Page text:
I’m a very promiscuous reader. I’m probably reading 20 books right now, and have been reading some of them for years, and probably won’t ever finish half of them. But the last one I felt the need to finish as quick as possible was Small Game Hunting at the Local Coward Gun Club by Megan Gail Coles. It was an incredibly powerful and important book. Every school child and politician in Newfoundland and Labrador should read it. And so should you. The last great movie I watched was probably Parasite. It lived up to the hype, and then some.

19 - What are you currently working on?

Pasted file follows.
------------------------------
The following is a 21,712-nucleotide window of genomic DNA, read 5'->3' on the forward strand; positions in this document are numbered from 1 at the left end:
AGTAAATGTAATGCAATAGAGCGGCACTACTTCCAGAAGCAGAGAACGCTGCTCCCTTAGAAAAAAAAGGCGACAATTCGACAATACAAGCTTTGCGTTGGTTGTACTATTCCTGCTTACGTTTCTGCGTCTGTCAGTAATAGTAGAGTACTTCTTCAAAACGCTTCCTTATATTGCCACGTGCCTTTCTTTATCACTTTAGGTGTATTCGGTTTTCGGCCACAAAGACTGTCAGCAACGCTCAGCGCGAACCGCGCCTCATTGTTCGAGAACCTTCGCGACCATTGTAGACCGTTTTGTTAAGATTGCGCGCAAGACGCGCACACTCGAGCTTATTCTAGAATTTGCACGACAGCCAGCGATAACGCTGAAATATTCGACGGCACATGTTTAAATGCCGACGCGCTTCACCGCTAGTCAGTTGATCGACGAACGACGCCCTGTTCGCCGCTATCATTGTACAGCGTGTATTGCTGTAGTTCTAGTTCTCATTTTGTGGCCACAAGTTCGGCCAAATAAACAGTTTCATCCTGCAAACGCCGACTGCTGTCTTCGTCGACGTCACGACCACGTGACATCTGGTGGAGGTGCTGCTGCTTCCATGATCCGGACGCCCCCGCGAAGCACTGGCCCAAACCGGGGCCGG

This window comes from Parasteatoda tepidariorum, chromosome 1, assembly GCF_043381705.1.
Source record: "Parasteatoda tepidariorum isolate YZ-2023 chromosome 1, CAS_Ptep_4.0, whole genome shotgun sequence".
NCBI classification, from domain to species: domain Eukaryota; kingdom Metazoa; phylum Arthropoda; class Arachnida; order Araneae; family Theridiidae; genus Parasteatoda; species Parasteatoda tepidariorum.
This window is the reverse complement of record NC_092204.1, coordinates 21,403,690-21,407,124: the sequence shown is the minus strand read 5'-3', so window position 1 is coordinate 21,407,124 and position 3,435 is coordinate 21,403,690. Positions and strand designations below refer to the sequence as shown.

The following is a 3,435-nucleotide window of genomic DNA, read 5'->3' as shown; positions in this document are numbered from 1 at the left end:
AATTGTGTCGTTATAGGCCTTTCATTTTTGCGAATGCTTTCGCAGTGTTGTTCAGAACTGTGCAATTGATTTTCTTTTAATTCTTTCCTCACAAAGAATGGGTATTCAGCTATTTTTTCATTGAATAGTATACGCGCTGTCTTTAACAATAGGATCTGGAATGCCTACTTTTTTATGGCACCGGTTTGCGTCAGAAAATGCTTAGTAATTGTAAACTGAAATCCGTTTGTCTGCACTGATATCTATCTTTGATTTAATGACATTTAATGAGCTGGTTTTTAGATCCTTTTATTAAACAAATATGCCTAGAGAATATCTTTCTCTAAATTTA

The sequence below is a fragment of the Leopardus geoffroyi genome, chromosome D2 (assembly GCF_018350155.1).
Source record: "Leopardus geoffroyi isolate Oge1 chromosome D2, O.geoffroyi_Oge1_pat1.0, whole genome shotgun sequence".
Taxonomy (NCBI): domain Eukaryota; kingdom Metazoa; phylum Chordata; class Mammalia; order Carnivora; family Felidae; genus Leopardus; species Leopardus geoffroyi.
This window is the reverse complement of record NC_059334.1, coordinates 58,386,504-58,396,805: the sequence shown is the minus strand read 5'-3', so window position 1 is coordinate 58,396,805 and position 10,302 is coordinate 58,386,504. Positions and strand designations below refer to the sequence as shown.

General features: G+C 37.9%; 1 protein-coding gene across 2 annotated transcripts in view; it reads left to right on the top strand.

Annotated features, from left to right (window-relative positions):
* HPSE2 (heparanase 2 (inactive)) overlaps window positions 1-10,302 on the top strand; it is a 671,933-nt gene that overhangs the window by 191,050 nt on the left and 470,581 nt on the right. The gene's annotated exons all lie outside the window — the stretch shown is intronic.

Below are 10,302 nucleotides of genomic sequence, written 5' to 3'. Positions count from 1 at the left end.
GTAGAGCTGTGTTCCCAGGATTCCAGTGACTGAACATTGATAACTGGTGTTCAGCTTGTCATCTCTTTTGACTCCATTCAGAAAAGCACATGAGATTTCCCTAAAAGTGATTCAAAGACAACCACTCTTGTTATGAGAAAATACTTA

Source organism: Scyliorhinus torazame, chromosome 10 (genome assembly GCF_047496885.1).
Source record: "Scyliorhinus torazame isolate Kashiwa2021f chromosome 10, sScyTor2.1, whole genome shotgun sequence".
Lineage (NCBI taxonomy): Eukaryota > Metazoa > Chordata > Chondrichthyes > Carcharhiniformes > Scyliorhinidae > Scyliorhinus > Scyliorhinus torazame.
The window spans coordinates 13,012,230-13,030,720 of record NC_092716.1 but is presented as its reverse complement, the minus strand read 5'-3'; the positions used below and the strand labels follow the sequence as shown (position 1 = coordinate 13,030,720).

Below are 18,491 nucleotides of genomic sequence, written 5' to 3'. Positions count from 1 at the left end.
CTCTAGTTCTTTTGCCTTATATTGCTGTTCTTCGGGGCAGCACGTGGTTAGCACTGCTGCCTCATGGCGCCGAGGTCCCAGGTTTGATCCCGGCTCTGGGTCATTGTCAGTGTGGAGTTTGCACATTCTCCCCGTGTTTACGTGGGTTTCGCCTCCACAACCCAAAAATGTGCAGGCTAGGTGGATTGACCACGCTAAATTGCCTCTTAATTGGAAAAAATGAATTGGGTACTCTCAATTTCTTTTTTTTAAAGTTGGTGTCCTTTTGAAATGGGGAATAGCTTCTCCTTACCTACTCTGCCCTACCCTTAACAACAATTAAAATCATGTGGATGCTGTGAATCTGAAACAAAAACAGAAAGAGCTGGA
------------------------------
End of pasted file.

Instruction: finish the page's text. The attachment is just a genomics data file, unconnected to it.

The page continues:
Mostly trying to get Dirty Birds out the door to the printer’s in time. That and keep this baby happy. That and get moved to this farm. That and finish the neverending renovations on our old place so we can sell it. That and get  a woodshop set up so I can build us a dining room table. That and survive this pandemic. That and, and, and… But, when all that is done, I want to do something about Stephan G. Stephansson—one of the greatest poets who ever lived, perhaps the greatest Canadian poet who ever lived, and certainly the greatest poet you’ve never heard of. He was an Icelandic immigrant farmer who lived in Alberta for most of his life. I grew up right down the road from his homestead. He was a great poet, community builder, and a fairly important pacifist thinker during WWI. He should be crazy famous, but, the catch, he wrote in Icelandic, so no one in Canada really knows who he is (he is better known in Iceland, but still, he wrote mostly about his life in Alberta). I don’t know what exactly I’ll write about him, something fictional I think, but not sure yet. So there’s that. And about a million other things rattling around in my head. But first, finish Dirty Birds.